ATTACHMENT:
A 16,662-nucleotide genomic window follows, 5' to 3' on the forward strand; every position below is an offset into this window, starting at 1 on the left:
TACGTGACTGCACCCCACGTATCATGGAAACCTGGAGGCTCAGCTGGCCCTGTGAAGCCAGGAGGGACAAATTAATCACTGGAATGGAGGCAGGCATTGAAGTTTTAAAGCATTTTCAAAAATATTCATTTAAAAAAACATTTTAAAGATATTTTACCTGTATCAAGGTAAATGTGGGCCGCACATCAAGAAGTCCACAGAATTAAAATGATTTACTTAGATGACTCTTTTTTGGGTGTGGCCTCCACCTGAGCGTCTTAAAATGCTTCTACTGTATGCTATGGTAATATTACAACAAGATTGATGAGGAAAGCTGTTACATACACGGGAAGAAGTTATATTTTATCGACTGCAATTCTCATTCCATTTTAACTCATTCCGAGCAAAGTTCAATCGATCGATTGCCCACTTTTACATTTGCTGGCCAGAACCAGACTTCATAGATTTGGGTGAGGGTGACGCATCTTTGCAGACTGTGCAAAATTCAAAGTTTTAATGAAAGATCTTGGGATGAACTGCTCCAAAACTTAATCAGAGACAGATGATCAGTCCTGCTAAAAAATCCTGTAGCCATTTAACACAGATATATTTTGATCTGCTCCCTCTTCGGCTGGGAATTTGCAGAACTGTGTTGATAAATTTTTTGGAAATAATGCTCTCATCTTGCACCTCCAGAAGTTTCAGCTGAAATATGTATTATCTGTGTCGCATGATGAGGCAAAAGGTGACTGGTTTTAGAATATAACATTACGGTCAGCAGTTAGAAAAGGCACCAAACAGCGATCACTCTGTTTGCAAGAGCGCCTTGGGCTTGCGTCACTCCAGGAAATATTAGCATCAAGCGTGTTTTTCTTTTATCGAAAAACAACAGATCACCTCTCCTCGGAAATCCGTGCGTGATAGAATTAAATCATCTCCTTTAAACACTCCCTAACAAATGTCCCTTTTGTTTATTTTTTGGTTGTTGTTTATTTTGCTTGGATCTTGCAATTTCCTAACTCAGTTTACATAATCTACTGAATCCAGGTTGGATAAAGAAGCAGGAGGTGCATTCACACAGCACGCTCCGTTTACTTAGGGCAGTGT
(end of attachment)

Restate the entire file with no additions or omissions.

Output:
A 16,662-nucleotide genomic window follows, 5' to 3' on the forward strand; every position below is an offset into this window, starting at 1 on the left:
TACGTGACTGCACCCCACGTATCATGGAAACCTGGAGGCTCAGCTGGCCCTGTGAAGCCAGGAGGGACAAATTAATCACTGGAATGGAGGCAGGCATTGAAGTTTTAAAGCATTTTCAAAAATATTCATTTAAAAAAACATTTTAAAGATATTTTACCTGTATCAAGGTAAATGTGGGCCGCACATCAAGAAGTCCACAGAATTAAAATGATTTACTTAGATGACTCTTTTTTGGGTGTGGCCTCCACCTGAGCGTCTTAAAATGCTTCTACTGTATGCTATGGTAATATTACAACAAGATTGATGAGGAAAGCTGTTACATACACGGGAAGAAGTTATATTTTATCGACTGCAATTCTCATTCCATTTTAACTCATTCCGAGCAAAGTTCAATCGATCGATTGCCCACTTTTACATTTGCTGGCCAGAACCAGACTTCATAGATTTGGGTGAGGGTGACGCATCTTTGCAGACTGTGCAAAATTCAAAGTTTTAATGAAAGATCTTGGGATGAACTGCTCCAAAACTTAATCAGAGACAGATGATCAGTCCTGCTAAAAAATCCTGTAGCCATTTAACACAGATATATTTTGATCTGCTCCCTCTTCGGCTGGGAATTTGCAGAACTGTGTTGATAAATTTTTTGGAAATAATGCTCTCATCTTGCACCTCCAGAAGTTTCAGCTGAAATATGTATTATCTGTGTCGCATGATGAGGCAAAAGGTGACTGGTTTTAGAATATAACATTACGGTCAGCAGTTAGAAAAGGCACCAAACAGCGATCACTCTGTTTGCAAGAGCGCCTTGGGCTTGCGTCACTCCAGGAAATATTAGCATCAAGCGTGTTTTTCTTTTATCGAAAAACAACAGATCACCTCTCCTCGGAAATCCGTGCGTGATAGAATTAAATCATCTCCTTTAAACACTCCCTAACAAATGTCCCTTTTGTTTATTTTTTGGTTGTTGTTTATTTTGCTTGGATCTTGCAATTTCCTAACTCAGTTTACATAATCTACTGAATCCAGGTTGGATAAAGAAGCAGGAGGTGCATTCACACAGCACGCTCCGTTTACTTAGGGCAGTGT